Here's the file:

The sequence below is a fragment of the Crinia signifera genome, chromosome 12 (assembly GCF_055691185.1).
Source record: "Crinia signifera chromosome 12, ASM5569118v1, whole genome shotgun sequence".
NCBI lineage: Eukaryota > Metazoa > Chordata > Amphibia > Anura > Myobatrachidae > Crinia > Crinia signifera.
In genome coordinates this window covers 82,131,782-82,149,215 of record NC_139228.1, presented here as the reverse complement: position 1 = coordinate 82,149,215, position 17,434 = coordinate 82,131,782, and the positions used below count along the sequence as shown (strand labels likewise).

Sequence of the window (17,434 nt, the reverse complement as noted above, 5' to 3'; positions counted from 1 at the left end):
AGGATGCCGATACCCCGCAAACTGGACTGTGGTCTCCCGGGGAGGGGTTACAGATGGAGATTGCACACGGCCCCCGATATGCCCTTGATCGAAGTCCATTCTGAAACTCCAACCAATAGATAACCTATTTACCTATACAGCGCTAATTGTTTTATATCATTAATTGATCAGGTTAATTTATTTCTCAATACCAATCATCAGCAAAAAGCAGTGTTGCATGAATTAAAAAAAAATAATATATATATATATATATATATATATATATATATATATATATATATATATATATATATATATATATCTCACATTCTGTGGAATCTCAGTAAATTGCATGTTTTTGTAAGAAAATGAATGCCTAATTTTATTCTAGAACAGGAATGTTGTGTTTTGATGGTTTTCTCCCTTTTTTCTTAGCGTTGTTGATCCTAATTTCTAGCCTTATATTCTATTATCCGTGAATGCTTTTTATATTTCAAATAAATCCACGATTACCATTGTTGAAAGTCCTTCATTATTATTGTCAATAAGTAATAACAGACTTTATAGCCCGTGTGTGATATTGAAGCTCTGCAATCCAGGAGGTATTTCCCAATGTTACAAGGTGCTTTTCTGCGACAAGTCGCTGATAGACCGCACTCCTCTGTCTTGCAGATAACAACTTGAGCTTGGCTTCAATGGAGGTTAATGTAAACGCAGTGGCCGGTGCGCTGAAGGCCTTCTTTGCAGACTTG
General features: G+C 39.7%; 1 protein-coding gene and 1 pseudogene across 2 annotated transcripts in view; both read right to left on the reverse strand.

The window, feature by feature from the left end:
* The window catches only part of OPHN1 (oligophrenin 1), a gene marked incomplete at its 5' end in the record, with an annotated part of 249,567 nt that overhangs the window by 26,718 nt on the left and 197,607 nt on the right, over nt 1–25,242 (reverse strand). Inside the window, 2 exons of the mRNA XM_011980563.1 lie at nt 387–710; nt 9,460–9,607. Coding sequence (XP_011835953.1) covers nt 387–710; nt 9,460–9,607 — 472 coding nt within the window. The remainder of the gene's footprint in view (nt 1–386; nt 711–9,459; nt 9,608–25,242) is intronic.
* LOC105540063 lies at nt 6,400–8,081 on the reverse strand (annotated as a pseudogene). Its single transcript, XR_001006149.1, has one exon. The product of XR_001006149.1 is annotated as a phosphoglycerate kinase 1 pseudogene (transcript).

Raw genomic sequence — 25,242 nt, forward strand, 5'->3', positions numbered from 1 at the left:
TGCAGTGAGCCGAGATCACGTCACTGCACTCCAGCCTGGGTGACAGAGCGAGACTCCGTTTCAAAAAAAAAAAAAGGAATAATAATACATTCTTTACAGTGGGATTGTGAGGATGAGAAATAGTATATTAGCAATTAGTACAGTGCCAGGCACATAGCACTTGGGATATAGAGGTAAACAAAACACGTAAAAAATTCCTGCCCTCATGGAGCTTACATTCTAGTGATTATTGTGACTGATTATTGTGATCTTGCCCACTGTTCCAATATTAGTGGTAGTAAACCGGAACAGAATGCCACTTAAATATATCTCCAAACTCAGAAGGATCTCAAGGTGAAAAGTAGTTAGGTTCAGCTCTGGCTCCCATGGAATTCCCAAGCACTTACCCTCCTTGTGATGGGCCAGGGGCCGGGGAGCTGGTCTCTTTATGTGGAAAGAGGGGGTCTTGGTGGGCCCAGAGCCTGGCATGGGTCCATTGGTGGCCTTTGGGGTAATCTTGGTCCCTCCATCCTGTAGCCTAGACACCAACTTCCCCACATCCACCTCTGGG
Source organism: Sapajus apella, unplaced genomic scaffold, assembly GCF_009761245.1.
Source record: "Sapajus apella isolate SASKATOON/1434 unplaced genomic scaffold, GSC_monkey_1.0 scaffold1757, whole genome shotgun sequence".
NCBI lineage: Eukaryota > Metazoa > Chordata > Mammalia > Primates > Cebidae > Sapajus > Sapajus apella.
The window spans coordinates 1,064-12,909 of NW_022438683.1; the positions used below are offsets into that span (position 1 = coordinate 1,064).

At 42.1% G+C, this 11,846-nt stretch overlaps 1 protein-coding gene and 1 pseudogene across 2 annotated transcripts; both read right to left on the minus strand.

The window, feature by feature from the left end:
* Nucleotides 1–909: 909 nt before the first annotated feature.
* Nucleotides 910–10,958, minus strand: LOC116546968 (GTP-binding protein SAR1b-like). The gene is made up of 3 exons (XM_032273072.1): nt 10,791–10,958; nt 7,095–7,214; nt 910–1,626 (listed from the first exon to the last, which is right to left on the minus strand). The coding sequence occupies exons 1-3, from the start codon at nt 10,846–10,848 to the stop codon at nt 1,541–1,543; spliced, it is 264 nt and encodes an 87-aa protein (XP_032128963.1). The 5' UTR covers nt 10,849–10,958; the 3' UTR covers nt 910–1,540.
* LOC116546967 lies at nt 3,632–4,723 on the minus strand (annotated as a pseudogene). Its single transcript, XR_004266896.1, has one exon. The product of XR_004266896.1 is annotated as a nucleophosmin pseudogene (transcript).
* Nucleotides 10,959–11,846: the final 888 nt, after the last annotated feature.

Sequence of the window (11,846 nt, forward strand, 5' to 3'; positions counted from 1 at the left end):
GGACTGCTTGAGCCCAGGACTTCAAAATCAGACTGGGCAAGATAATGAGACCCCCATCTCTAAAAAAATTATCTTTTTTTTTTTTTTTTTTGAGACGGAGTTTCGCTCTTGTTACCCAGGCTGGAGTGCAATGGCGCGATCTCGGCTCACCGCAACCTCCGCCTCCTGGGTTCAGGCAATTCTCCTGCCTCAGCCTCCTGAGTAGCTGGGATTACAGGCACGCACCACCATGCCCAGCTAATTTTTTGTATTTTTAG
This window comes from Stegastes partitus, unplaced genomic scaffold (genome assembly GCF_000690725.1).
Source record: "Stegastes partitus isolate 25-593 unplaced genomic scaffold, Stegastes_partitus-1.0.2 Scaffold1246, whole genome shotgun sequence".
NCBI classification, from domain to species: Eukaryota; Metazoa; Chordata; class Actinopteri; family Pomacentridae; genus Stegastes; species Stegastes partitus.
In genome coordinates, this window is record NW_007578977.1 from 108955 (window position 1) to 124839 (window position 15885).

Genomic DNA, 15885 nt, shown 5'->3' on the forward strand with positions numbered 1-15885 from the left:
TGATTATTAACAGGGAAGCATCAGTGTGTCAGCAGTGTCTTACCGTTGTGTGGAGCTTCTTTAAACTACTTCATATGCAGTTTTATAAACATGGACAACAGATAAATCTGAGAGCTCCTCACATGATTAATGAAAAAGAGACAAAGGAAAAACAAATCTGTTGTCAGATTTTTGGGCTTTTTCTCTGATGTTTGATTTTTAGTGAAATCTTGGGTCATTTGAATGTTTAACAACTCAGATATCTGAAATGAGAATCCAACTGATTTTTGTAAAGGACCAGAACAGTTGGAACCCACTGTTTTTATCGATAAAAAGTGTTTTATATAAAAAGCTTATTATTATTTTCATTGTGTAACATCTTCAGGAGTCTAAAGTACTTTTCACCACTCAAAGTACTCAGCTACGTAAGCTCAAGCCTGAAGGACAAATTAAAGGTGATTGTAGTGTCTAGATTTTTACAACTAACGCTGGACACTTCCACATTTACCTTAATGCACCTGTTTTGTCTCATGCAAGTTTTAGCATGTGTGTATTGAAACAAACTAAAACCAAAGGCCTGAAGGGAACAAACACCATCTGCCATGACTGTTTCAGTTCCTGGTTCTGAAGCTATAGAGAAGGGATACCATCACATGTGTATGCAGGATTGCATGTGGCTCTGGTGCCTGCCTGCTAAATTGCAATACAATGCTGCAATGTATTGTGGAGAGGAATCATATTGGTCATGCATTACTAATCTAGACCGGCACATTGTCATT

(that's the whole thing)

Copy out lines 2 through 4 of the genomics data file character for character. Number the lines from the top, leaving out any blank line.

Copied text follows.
Source record: "Crinia signifera chromosome 12, ASM5569118v1, whole genome shotgun sequence".
NCBI lineage: Eukaryota > Metazoa > Chordata > Amphibia > Anura > Myobatrachidae > Crinia > Crinia signifera.
In genome coordinates this window covers 82,131,782-82,149,215 of record NC_139228.1, presented here as the reverse complement: position 1 = coordinate 82,149,215, position 17,434 = coordinate 82,131,782, and the positions used below count along the sequence as shown (strand labels likewise).